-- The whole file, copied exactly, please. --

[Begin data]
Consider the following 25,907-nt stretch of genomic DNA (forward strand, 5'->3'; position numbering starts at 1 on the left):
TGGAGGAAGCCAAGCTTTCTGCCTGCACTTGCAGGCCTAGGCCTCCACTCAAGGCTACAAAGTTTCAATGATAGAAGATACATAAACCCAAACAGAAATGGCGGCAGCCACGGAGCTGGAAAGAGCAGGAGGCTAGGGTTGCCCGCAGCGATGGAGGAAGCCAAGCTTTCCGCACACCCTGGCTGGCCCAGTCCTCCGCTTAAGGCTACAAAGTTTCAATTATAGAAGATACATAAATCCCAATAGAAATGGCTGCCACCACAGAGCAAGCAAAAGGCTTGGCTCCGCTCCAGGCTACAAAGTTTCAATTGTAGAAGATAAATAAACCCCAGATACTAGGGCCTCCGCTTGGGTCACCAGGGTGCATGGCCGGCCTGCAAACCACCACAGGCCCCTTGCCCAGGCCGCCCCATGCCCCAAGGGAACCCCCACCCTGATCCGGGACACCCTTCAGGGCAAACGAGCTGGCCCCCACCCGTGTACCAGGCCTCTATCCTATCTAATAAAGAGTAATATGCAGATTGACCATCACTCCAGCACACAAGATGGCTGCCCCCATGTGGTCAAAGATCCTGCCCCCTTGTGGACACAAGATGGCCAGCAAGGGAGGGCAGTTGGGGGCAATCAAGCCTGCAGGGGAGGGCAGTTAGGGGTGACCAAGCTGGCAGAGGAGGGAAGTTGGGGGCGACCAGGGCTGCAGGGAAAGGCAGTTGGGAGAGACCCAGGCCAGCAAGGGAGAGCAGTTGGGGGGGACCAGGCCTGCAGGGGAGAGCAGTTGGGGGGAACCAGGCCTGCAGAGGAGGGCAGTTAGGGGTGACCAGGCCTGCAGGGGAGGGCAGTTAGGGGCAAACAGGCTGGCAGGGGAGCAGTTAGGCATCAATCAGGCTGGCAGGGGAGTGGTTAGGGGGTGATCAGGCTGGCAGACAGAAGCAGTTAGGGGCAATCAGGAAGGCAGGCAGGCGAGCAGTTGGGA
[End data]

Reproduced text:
Consider the following 25,907-nt stretch of genomic DNA (forward strand, 5'->3'; position numbering starts at 1 on the left):
TGGAGGAAGCCAAGCTTTCTGCCTGCACTTGCAGGCCTAGGCCTCCACTCAAGGCTACAAAGTTTCAATGATAGAAGATACATAAACCCAAACAGAAATGGCGGCAGCCACGGAGCTGGAAAGAGCAGGAGGCTAGGGTTGCCCGCAGCGATGGAGGAAGCCAAGCTTTCCGCACACCCTGGCTGGCCCAGTCCTCCGCTTAAGGCTACAAAGTTTCAATTATAGAAGATACATAAATCCCAATAGAAATGGCTGCCACCACAGAGCAAGCAAAAGGCTTGGCTCCGCTCCAGGCTACAAAGTTTCAATTGTAGAAGATAAATAAACCCCAGATACTAGGGCCTCCGCTTGGGTCACCAGGGTGCATGGCCGGCCTGCAAACCACCACAGGCCCCTTGCCCAGGCCGCCCCATGCCCCAAGGGAACCCCCACCCTGATCCGGGACACCCTTCAGGGCAAACGAGCTGGCCCCCACCCGTGTACCAGGCCTCTATCCTATCTAATAAAGAGTAATATGCAGATTGACCATCACTCCAGCACACAAGATGGCTGCCCCCATGTGGTCAAAGATCCTGCCCCCTTGTGGACACAAGATGGCCAGCAAGGGAGGGCAGTTGGGGGCAATCAAGCCTGCAGGGGAGGGCAGTTAGGGGTGACCAAGCTGGCAGAGGAGGGAAGTTGGGGGCGACCAGGGCTGCAGGGAAAGGCAGTTGGGAGAGACCCAGGCCAGCAAGGGAGAGCAGTTGGGGGGGACCAGGCCTGCAGGGGAGAGCAGTTGGGGGGAACCAGGCCTGCAGAGGAGGGCAGTTAGGGGTGACCAGGCCTGCAGGGGAGGGCAGTTAGGGGCAAACAGGCTGGCAGGGGAGCAGTTAGGCATCAATCAGGCTGGCAGGGGAGTGGTTAGGGGGTGATCAGGCTGGCAGACAGAAGCAGTTAGGGGCAATCAGGAAGGCAGGCAGGCGAGCAGTTGGGA